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dc.contributor.authorBurgess, Robert Edward
dc.date.accessioned2012-06-26T20:47:27Z
dc.date.available2012-06-26T20:47:27Z
dc.date.issued1984
dc.identifier.urihttp://hdl.handle.net/10179/3534
dc.description.abstractThe life history strategy of Carex pumila Thunb. (Cyperaceae), a major colonist of raw moist sand on the sand plains of coastal Manawatu, New Zealand, is outlined. By virtue of the continuous formation of sand plains, sites suitable for colonization are a permanent feature of this habitat and vegetation of increasing seral maturity is represented at any one time across a series of adjoining deflation hollows and low dunes. It is proposed that the species is an r-strategist well suited to exposure, nutrient stress and seasonal flooding. Amelioration of these conditions by deliberate perturbation treatments resulted in this seral species responding in a way that ultimately lead to its more rapid demise. The species has a rhizomatous perennial growth habit. Tne modular construction of its rhizome system is described for the first time. Similarly, the occurrence of both long and short sympodial rhizome branches and of large-diameter sinker roots have not been previously described in the literature on this species. Its floral development appears to be environmentally cued. Emergence of inflorescences occurrs in early October. Maximum size of dissemules is obtained by early January. Subsequently seeds are shed and the shoots bearing them die. The species is essentially allogamous, although in a laboratory experiment, it was found to be partially self-compatible. Self-pollination must be expected in the field since neighbouring shoots are likely to be part of the same genet. Field studies are reported in which the performance of Carex pumila was monitored, firstly at sites of increasing seral maturity both in space and in time, and secondly in response to perturbation treatments. Populations showed a pattern of development that included a juvenile phase of rhizome expansion, an adolescent phase of increasing shoot density, a mature phase in which a proportion of the shoots were reproductive, and a senile phase of diminished growth and seed production. Phasic development was more protracted on the more stressed and more exposed sites. Other species more rapidly filled the space made available by the death and decay of Carex pumila shoots, than the colonist itself. As a pioneer, the species is doomed to extinction on the sites it colonizes. In a perturbation experiment, the sward mass of the total vegetation per unit area was increased at all sites by nitrogen fertilizer, applied as ammonium ions at a rate of 50 kg N / ha. Where the Carex pumila population was in a senile phase in an old deflation hollow, the increase was made mainly by other species. In younger populations on a low dune, the density of shoots and expanding buds of Carex pumila were markedly increased by the fertilizer treatment. Associated with this, a significant increase occurred in the proportion of the total dry weight of vegetative branches in rhizomes and in green leaves. A nitrogen limitation to seed yeild was indicated at the older low dune site. Here nitrogen fertilizer addition increased seed output per unit area by increasing both seed number per culm and seed size. By contrast on the younger low dune site, seed output per unit area was unchanged by the perturbation. In this population, reallocation of resources within fertile shoots, which was seen as an increased number of seeds per culm, was offset however by a reduction in fertile shoot density. Seed reproductive effort varied between 0 and 16% of total biomass, whereas rhizome allocation was more variable; up to 100% of biomass where the species was invading an embryonic deflation hollow. As a proportion of the biomass of fertile shoots alone, seed reproductive effort estimates of up to 32% were obtained. The post-anthesis photosynthetic contribution of female spikes to final seed weight was estimated at 26%, in a growth room experiment. This estimate is considered conservative given that final seed weight was not significantly reduced by defoliation and shading of the culm. Thus, the allocation of biomass to seeds cannot be considered a drain on the carbon resources of the plant that might otherwise be allocated to growth or some other plant function. Total nitrogen concentrations were dissimilar in different plant parts and, for comparable organs, between populations of different ages. Thus, allocation patterns to component parts based on dry weight and total nitrogen were different. Given that nitrogen was seen to be limiting growth in this seral habitat, the allocation of this resource is likely to be of greater significance in the evolution of life history strategies than is that of dry weight.en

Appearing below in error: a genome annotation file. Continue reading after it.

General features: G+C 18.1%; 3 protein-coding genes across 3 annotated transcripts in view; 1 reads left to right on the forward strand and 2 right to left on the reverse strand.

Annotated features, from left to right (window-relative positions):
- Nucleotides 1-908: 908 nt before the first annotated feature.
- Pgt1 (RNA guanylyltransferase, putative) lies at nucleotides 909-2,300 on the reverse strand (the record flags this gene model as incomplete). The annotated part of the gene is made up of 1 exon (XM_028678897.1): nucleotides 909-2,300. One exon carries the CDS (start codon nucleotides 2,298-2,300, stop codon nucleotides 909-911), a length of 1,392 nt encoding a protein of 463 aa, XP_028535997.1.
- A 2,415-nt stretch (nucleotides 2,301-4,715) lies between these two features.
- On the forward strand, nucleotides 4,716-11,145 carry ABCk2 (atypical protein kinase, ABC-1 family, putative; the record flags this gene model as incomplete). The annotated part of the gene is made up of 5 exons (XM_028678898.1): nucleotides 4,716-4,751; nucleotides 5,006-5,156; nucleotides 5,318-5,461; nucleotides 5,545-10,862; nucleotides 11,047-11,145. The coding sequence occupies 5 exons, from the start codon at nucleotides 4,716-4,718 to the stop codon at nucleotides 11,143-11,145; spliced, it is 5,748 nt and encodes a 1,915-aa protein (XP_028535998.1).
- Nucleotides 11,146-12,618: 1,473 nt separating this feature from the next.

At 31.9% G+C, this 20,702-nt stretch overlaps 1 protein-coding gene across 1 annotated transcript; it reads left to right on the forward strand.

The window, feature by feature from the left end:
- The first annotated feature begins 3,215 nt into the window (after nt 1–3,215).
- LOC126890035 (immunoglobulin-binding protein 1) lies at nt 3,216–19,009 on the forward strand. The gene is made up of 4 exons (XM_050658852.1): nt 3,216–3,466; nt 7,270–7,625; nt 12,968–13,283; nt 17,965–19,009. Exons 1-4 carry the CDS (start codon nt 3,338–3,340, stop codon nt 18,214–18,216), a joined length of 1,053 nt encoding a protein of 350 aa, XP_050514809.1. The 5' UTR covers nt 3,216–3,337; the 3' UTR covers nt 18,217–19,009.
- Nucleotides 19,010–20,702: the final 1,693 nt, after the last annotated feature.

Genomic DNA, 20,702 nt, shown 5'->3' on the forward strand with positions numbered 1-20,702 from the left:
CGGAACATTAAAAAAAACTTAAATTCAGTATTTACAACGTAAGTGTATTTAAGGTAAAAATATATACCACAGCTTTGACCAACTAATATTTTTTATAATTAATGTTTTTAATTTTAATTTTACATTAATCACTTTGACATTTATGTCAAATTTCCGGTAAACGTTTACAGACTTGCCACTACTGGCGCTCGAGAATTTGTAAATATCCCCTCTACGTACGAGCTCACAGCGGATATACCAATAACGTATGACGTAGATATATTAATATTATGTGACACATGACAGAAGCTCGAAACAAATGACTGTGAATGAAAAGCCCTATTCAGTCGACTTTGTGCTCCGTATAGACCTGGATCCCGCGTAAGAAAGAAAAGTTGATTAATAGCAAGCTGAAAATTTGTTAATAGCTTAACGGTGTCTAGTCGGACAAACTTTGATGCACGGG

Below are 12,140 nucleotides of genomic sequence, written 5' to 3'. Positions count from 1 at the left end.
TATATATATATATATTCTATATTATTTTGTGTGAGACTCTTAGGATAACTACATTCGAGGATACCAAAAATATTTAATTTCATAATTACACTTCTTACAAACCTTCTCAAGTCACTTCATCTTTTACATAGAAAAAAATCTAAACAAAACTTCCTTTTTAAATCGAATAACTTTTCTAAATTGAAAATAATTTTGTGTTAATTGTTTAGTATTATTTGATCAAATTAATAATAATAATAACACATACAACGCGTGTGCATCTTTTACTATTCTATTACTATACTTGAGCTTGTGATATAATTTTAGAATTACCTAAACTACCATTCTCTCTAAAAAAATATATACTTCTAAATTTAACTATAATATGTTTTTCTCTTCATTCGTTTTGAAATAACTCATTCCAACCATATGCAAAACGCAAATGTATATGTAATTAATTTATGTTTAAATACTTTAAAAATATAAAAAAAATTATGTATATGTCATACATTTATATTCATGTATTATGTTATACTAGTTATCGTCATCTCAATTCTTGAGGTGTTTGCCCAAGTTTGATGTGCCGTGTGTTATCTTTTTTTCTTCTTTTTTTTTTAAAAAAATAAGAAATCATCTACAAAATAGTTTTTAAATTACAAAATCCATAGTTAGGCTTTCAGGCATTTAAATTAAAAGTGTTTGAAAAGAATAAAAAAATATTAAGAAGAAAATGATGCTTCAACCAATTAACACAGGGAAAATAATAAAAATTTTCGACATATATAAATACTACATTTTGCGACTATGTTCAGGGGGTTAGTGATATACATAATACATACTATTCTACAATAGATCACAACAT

dc.language.isoenen
dc.publisherMassey Universityen_US
dc.rightsThe Authoren_US
dc.subjectCyperaceaeen
dc.subjectSand dune plantsen
dc.subjectCarex pumila Thunben
dc.subjectRhizomatous perennialsen
dc.subjectPioneer plantsen
dc.subjectManawatuen
dc.subjectNew Zealanden
dc.titleThe life history strategy of Carex pumila Thunb. (Cyperaceae), a rhizomatous perennial pioneer species on the sand plains of the dune system of coastal Manawatu : a thesis presented in partial fulfilment of the requirements for the degree of Doctor of Philosophy in Botanyen
dc.typeThesisen
thesis.degree.disciplineBotanyen
thesis.degree.grantorMassey Universityen
thesis.degree.levelDoctoralen
thesis.degree.nameDoctor of Philosophy (Ph.D.)en


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